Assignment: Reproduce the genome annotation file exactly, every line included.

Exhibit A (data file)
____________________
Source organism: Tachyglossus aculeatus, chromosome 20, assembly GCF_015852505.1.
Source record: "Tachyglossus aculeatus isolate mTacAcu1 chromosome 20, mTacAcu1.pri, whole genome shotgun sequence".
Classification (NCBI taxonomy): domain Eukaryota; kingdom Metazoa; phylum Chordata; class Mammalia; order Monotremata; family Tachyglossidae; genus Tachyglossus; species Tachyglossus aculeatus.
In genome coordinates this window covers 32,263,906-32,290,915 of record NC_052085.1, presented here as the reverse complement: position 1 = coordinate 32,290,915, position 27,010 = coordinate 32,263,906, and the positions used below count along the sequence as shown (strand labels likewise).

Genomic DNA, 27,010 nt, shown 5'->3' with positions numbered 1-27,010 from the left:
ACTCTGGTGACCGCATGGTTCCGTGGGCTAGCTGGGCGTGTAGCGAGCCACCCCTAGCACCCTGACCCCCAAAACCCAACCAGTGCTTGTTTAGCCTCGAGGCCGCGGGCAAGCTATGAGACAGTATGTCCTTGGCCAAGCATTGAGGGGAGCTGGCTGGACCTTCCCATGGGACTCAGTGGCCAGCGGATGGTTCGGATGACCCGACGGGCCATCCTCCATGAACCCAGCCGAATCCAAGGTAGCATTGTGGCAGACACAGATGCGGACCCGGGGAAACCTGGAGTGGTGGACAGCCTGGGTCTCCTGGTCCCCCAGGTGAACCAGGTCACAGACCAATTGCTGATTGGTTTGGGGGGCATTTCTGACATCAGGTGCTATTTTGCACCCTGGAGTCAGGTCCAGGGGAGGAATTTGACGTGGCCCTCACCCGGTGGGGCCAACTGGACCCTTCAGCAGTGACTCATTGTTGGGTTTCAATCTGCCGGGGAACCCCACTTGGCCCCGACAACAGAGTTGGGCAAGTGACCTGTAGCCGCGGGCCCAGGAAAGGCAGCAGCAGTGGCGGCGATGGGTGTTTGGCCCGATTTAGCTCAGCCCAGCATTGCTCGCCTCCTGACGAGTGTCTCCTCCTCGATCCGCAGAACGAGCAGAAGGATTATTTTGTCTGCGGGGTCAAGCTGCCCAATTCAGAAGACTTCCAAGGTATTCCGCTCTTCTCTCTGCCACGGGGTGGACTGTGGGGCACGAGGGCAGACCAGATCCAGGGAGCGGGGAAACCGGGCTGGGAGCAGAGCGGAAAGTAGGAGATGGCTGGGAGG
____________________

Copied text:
Source organism: Tachyglossus aculeatus, chromosome 20, assembly GCF_015852505.1.
Source record: "Tachyglossus aculeatus isolate mTacAcu1 chromosome 20, mTacAcu1.pri, whole genome shotgun sequence".
Classification (NCBI taxonomy): domain Eukaryota; kingdom Metazoa; phylum Chordata; class Mammalia; order Monotremata; family Tachyglossidae; genus Tachyglossus; species Tachyglossus aculeatus.
In genome coordinates this window covers 32,263,906-32,290,915 of record NC_052085.1, presented here as the reverse complement: position 1 = coordinate 32,290,915, position 27,010 = coordinate 32,263,906, and the positions used below count along the sequence as shown (strand labels likewise).

Genomic DNA, 27,010 nt, shown 5'->3' with positions numbered 1-27,010 from the left:
ACTCTGGTGACCGCATGGTTCCGTGGGCTAGCTGGGCGTGTAGCGAGCCACCCCTAGCACCCTGACCCCCAAAACCCAACCAGTGCTTGTTTAGCCTCGAGGCCGCGGGCAAGCTATGAGACAGTATGTCCTTGGCCAAGCATTGAGGGGAGCTGGCTGGACCTTCCCATGGGACTCAGTGGCCAGCGGATGGTTCGGATGACCCGACGGGCCATCCTCCATGAACCCAGCCGAATCCAAGGTAGCATTGTGGCAGACACAGATGCGGACCCGGGGAAACCTGGAGTGGTGGACAGCCTGGGTCTCCTGGTCCCCCAGGTGAACCAGGTCACAGACCAATTGCTGATTGGTTTGGGGGGCATTTCTGACATCAGGTGCTATTTTGCACCCTGGAGTCAGGTCCAGGGGAGGAATTTGACGTGGCCCTCACCCGGTGGGGCCAACTGGACCCTTCAGCAGTGACTCATTGTTGGGTTTCAATCTGCCGGGGAACCCCACTTGGCCCCGACAACAGAGTTGGGCAAGTGACCTGTAGCCGCGGGCCCAGGAAAGGCAGCAGCAGTGGCGGCGATGGGTGTTTGGCCCGATTTAGCTCAGCCCAGCATTGCTCGCCTCCTGACGAGTGTCTCCTCCTCGATCCGCAGAACGAGCAGAAGGATTATTTTGTCTGCGGGGTCAAGCTGCCCAATTCAGAAGACTTCCAAGGTATTCCGCTCTTCTCTCTGCCACGGGGTGGACTGTGGGGCACGAGGGCAGACCAGATCCAGGGAGCGGGGAAACCGGGCTGGGAGCAGAGCGGAAAGTAGGAGATGGCTGGGAGG